Reza Aslan - Religion Dispatches
After the massive earthquake that devastated Haiti in 2010, the popular televangelist Pat Robertson went on his flagship TV program, the 700 Club, and made an extraordinary claim. The earthquake, he said, was just one consequence of a pact with the devil made by Haiti’s revolutionary founders.
“[The Haitians] were under the heel of the French. You know, Napoleon III and whatever. And they got together and swore a pact to the devil. They said, ‘We will serve you if you will get us free from the French.’ True story. And so, the devil said, ‘OK, it’s a deal.’”
Most people – including most Christians – who heard Robertson’s statement were aghast. But for a small group of evangelicals who adhere to a fairly new Christian movement called Spiritual Mapping, Robertson was preaching the gospel truth.
Not long ago I spent some time with Spiritual Mappers in Haiti for my new spiritual adventure series Believer following the research trail of religion scholar Elizabeth McAlister. What I found was a group of devout missionaries who view themselves as warriors fighting a spiritual battle against Haiti’s ancestral religion, Vodou, for the very soul of the nation.
The concept of Spiritual Mapping originated among a right-wing Christian movement known as the New Apostolic Reformation (NAR). Think Pentecostalism, but with an adrenaline shot. These mostly white, mostly American evangelicals believe that the world is in the grip of a cosmic conflict between God and Satan. That means that every earthly problem or concern – whether political, economic, or military – is merely the result of a spiritual battle taking place in the heavens between the forces of good and evil for control over humanity.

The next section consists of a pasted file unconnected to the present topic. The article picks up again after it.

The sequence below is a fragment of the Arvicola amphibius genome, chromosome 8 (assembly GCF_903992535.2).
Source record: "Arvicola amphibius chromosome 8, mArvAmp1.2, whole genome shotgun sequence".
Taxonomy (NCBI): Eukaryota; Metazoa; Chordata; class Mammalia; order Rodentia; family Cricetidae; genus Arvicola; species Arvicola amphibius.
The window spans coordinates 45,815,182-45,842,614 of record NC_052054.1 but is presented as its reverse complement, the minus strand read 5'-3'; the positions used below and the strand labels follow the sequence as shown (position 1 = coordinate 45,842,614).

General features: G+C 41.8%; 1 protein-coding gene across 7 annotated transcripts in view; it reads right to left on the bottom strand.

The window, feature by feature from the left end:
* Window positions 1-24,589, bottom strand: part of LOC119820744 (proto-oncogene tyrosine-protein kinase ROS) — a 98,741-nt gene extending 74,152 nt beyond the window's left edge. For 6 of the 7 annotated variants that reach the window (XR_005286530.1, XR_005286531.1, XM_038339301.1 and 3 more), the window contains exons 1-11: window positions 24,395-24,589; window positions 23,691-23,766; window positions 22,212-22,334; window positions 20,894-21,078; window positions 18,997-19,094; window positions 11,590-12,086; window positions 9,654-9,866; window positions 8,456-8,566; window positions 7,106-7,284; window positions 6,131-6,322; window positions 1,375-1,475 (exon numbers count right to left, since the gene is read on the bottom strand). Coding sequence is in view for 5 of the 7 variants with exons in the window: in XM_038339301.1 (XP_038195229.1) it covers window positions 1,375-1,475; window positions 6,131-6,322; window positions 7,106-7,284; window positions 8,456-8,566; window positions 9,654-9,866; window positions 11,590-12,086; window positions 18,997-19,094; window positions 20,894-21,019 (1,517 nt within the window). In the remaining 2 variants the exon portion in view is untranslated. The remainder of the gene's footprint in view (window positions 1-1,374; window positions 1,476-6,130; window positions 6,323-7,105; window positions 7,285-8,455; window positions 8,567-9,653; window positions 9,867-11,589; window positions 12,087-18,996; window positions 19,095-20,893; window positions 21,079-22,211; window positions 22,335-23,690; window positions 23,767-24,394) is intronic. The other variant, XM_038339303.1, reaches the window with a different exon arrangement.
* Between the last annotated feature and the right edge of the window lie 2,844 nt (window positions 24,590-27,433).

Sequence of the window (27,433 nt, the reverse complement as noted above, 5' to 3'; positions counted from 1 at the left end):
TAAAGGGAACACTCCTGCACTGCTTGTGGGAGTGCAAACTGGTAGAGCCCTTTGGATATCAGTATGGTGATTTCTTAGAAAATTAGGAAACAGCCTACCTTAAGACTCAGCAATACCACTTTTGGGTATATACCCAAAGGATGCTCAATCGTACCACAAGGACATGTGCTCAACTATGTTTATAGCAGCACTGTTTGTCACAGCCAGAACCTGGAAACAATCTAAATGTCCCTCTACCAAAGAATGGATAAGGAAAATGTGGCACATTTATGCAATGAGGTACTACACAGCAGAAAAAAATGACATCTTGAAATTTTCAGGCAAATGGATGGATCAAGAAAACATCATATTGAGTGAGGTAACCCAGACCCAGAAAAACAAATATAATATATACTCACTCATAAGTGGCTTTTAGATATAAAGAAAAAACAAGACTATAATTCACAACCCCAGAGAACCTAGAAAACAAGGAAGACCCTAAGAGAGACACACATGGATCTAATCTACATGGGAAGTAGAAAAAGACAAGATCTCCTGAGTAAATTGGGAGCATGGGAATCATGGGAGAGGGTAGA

Imagine laying out a map of the world and covering all of the nations and states with little figurines of angels and demons representing “Christian” and “demonic” territories. That’s how Spiritual Mappers view the world. Their goal is to go into the “enemy strongholds” and counter the demonic forces gathered there through prayer and conversion to Christianity.
All of which brings us back to Haiti. For this tiny island nation has somehow become Ground Zero for the Spiritual Mapping movement.
Pat Robertson’s comment about Haitians swearing a pact with the devil in exchange for freedom from the French is an allusion to an event that took place in Haiti on August 14, 1791. On that date, several hundred slaves from different ethnic groups came together in a place called Bois Caiman to conduct a Vodou ceremony. They sacrificed a pig to the lwa (the spirits of Vodou), and vowed that they would do whatever it took to break free from their bonds.
What followed was the only successful slave revolution in the history of the world. Somehow, the Haitian slaves – armed with little more than farm tools – miraculously defeated the mighty French army. They threw off their shackles, declared independence, and founded the first independent black republic in the Americas.
For Haitians – indeed for blacks everywhere – the events at Bois Caiman are a source of immense pride. For Spiritual Mappers, it is the explanation for all of Haiti’s subsequent woes.